The nights are drawing in

The sun is now rising around seven o’clock and setting around seven too if you haven’t noticed. So the day length, when plants get nourishment has been reduced by about six hours from the early summer whilst the temperature is now dropping markedly. This means that both plant and animal activity is slowing down. Most plants are putting all their efforts into making fruit and seeds for the future, which birds and animals are very much enjoying.

I notice that wild clematis (old mans beard) has done very well with many trees covered in the fluffy pale seedbeds. Elsewhere, wild hops are covering bushes and hedges while the hawthorns are covered this year in incredible numbers of berries(haws) reddening the hedgerows. This will delight the migrant thrushes soon arriving from Scandinavia and Northern Europe, coming to share these fruits with native blackbirds and song thrushes. Already you can sometimes hear the tiny crackle of squirrels breaking into the tiny nuts inside each haw only if you listen very carefully in places where the empty half-shells litter the ground. Look hard – they are very small.

Grey Squirrels are now very active, seeking out hazel nuts to bury and as acorns ripen on oak trees you may also see them carrying and burying those. The female squirrels will have mated and be pregnant. Most will be carrying embryos which will only implant and develop later in the winter, ready for the young to be born at a suitable time in the spring. The dreys of our squirrels are difficult to see at the moment, but will become obvious once the coming winter gales have stripped the leaves from the trees. Walking the trail I am seeing fungi of many sorts from big to tiny – many of which can be eaten, but only if you know which ones. The giant puffballs found in the camping field are quite delicious but only if picked before they become big enough to be called giant. Once they are grown large it’s like eating polystyrene foam! There are also multitudes of smaller fungi of the type that elves and fairies in victorian illustrations often use as parasols. Hence their name.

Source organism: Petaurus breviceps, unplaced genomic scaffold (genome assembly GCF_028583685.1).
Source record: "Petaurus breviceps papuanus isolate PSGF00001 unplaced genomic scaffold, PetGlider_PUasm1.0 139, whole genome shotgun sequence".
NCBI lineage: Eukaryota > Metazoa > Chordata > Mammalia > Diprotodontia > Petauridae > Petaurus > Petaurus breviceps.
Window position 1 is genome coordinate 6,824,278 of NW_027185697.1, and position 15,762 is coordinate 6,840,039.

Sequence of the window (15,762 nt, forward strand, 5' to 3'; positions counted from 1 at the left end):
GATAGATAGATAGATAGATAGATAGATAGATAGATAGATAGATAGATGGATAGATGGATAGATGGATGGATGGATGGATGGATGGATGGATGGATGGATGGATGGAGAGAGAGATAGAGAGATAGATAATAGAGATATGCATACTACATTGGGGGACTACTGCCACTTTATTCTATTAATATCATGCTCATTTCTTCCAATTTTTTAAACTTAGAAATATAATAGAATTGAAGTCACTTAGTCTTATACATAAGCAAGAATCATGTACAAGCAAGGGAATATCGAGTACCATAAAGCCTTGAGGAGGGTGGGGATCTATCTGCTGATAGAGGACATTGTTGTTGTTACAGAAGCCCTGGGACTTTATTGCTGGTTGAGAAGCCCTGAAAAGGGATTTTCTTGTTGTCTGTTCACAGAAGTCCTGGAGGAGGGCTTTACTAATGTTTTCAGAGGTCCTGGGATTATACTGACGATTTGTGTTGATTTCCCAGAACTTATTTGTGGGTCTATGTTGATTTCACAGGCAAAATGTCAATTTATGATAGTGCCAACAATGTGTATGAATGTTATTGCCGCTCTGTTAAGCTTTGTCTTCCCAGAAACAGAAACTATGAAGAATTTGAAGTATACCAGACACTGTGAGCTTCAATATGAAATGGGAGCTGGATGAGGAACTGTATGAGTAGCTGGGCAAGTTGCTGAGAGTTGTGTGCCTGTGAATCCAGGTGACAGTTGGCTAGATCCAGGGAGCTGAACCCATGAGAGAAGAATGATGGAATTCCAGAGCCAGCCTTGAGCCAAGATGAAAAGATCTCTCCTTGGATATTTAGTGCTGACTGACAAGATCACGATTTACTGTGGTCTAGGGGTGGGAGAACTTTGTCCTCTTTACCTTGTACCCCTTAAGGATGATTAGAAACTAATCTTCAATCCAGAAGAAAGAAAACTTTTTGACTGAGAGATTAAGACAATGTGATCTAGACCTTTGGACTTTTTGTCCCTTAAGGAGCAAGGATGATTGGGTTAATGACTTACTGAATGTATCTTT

The fungi are one of the most important groups of all living organisms and live everywhere although they are often hidden until this time. Autumn is when most fungi fruit, releasing thousands of billions of microscopic spores into the air to distribute and reproduce. The fruiting bodies include mushrooms, toadstools and bracket fungi. Look carefully and there are now thousands of fruiting bodies all along the trail and especially under trees among dead leaves and erupting from fallen branches and stumps. All of these are springing from a network of hidden threads of fungus called mycelium weaving their way throughout this years and past years production of dead wood and leaves, using energy from the breakdown of dead bodies (both plant and animal) to survive and reproduce.

By doing so, the old leaves, branches, even animal droppings vanish releasing their nutrients making space for new growth. Imagine a world where dead leaves built up year on year, or cowpats never disappear after the cow has relieved itself. The digestion of dead material by fungi and bacteria is an essential stage in the universal cycle of nature. Whilst many folk would see the short nights, cooler weather and even appearance of toadstools as a grim foretelling of winter or death, I personally see this season as one of harvest and future renewal, as much as that favorite season of spring.

Keith Falconer, September 2016


Keith Falconer is a local naturalist with many years experience of observing and photographing the wildlife of this region. He has an amazing knowledge of birds and bugs and all the creatures that live around us. Every few weeks he share his seasonal account of what to look for and listen to across our wonderful nature trail.